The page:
How Many Teeth Do Sharks Have?

Say cheeeeese! That’s what you might say if you are planning to take an underwater selfie with the giant and stunning creature of the oceanic world – The Shark! It’s because they have very nice and shiny teeth after all, their smiles make them highly photogenic, Right!

Do you want to take a selfie with the famous celebrity of the ocean? What! No! Why? Ooopppsss… those sparkly but sharp razor teeth… Got you! Have you ever wondered – why sharks have so many teeth? Well, as you already know that there are many many different species of sharks living in the ocean and seas, the number of teeth varies from species to species because it depends upon the type of sharks! Let’s sink your teeth and read on to find out more about shark teeth!

How Many Teeth do Sharks Hhave?

One thing related to sharks that mesmerizes everyone is their powerful, massive and gigantic teeth. On an average, sharks have 50 to 300 teeth at one time, the number of teeth varies from species to species. Throughout their lives, sharks typically have 20,000 to 35,000 or may be up to 50,000 teeth.

Why do sharks have so many teeth?

Sharks are capable of shedding their teeth, they lose from 1 to 40 teeth per week, this is because the teeth of sharks are without roots and are not as strong as the teeth of mammals. They lose their teeth easily and are also capable of replacing them immediately. Since sharks have an average life span of 20 to 30 years, during their life they will replace their teeth many times.

Why do sharks drop their teeth?

Well, sharks on an average have 50 to 300 teeth during various phases of life, depending upon the type of shark’s species. Interesting! The teeth of sharks are not strong and sturdy just like yours, so they can easily fall out. Sharks teeth are without roots, they shed teeth frequently that’s why they keep on losing and replacing them throughout their lifetime. Some shark’s teeth have a life span of one week or one month then the gate is replaced by the new one.

How many types of teeth do sharks have?

The distinctive shaped shark’s teeth can be divided into 4 basic sets, the type of shark’s teeth is based on their diet and feeding habitat:

  1. Dense flattened teeth
  2. Pointed lower with triangular shaped upper teeth
  3. Long needle like teeth
  4. Tiny non-functional teeth

1: Dense flattened teeth

Some species of sharks have dense flattened teeth that are used in grinding and crushing the shell of the prey including scallops, oysters, mussels, and crustaceans like lobsters, snails and crabs. Species like Nurse and Angel sharks possess dense flattened teeth, as they species reside at the floor of the ocean to find their foodstuff.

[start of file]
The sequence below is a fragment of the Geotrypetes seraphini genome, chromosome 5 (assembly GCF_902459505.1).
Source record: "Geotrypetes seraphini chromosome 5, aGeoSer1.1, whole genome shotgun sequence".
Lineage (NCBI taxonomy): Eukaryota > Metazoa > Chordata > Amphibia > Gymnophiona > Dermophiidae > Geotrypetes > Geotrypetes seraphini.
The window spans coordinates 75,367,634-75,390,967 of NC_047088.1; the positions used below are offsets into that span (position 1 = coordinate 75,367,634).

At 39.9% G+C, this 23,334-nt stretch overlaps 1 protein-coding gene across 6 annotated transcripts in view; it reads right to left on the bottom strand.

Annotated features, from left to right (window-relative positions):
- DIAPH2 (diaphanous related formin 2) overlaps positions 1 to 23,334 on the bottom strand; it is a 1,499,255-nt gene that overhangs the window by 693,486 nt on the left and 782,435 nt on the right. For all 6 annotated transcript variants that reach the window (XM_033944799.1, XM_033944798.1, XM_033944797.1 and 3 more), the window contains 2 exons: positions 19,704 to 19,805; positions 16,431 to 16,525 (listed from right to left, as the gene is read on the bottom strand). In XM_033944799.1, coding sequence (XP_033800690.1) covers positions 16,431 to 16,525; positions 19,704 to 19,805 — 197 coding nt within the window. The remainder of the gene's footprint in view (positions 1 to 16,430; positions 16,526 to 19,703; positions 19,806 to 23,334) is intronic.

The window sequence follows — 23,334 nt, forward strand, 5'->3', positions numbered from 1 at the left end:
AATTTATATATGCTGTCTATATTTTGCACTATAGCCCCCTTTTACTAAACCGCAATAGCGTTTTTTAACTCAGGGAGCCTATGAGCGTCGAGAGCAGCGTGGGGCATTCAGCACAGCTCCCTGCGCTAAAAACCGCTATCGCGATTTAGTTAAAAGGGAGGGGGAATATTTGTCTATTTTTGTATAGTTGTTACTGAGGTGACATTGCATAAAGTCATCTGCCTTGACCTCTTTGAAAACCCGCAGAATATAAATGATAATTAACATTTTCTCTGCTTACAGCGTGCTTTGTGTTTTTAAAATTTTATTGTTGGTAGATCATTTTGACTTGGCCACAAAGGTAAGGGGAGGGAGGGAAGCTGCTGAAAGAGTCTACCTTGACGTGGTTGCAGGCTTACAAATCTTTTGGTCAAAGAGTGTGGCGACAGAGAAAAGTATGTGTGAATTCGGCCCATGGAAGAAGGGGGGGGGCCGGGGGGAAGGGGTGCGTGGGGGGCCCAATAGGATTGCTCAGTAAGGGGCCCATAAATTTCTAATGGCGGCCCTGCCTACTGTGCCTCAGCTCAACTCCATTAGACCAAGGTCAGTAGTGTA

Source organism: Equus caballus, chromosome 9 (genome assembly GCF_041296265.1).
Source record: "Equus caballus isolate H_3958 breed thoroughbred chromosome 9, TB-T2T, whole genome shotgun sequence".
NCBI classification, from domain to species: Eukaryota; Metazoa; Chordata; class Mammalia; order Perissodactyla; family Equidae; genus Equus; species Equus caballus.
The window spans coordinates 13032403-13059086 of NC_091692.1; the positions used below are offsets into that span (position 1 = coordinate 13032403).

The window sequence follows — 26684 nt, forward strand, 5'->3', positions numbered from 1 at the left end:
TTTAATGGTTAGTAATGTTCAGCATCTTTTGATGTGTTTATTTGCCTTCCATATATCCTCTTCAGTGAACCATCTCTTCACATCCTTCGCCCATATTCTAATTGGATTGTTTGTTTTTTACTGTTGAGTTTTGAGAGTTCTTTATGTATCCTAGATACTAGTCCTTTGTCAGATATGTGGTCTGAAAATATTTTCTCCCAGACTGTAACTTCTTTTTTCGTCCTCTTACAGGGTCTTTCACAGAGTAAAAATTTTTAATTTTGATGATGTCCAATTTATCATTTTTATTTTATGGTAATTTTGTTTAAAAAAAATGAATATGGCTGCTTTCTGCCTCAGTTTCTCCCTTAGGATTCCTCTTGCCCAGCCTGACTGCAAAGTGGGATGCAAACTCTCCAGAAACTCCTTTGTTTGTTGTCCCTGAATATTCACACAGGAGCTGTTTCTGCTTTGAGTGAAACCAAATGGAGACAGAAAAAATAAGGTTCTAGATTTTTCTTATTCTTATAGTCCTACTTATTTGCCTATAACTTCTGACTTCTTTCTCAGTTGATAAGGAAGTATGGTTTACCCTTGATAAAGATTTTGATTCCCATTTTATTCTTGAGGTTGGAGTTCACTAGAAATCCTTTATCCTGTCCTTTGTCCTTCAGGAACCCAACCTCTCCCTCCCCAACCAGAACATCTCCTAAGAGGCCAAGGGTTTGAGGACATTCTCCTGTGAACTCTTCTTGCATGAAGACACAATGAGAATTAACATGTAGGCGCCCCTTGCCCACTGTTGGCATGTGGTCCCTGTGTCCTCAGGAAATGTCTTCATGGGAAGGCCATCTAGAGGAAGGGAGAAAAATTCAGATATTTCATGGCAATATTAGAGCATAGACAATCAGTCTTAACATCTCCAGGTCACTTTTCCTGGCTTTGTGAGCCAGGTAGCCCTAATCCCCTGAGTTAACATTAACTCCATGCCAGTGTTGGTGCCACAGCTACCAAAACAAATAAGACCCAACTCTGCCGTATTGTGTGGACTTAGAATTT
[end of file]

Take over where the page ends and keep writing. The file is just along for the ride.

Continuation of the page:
2: Pointed lower with triangular shaped upper teeth

The most deadly sharks among all the sharks’ species – The Great White Shark have this horrible type of teeth with pointed edges which helps the sharks to tear up its prey into small bits such as large fishes and mammals. They also have an incredible biting force.

3: Long needle like teeth

The needle-like teeth are not common in all species of sharks. The sharks like Bull sharks and Blue sharks are blessed with needle like teeth, they were capable of catching the prey with slippery skin with these teeth such as squids, flounders, stingrays, small fishes and sharks.

4: Tiny non-functional teeth

The species of sharks which feed mostly on planktons have non-functional teeth such as the giant predator of the ocean Whale sharks and Basking sharks. These sharks are actually filter feeders so they do not need functional teeth to capture the prey in fact they swallow their food instead of chewing it.

Is it hard to find shark’s teeth?

No! Not at all! With the existing population of sharks in the ocean, hunting shark’s teeth continues to be a popular activity among people. Hundreds and thousands of shark teeth are found along the shores of beaches. So there are many chances that you could find shark’s teeth wherever you visit beaches but to find a freshly lost shark’s tooth is quite rare!

Final words As sharks are the apex predator of the ocean, their teeth are very significant in this regard. The number of shark’s teeth varies from species to species but on an average sharks have 50 to 300 teeth at one time and have around 50,000;teeth throughout their lifespan. They will continue to shed their teeth and replace it with new one.  Since sharks lose their teeth, it’s not very tough to find them along the beach shorelines. If you are curious to know more about shark’s teeth, why don’t you be their dentist!

About the author


I am a Scholar and a dedicated content writer. I am on a mission to stamp out the importance of one of the ocean's most fascinating and remarkable creatures, the sharks, and to let people know about their role in keeping the ecosystem in equilibrium.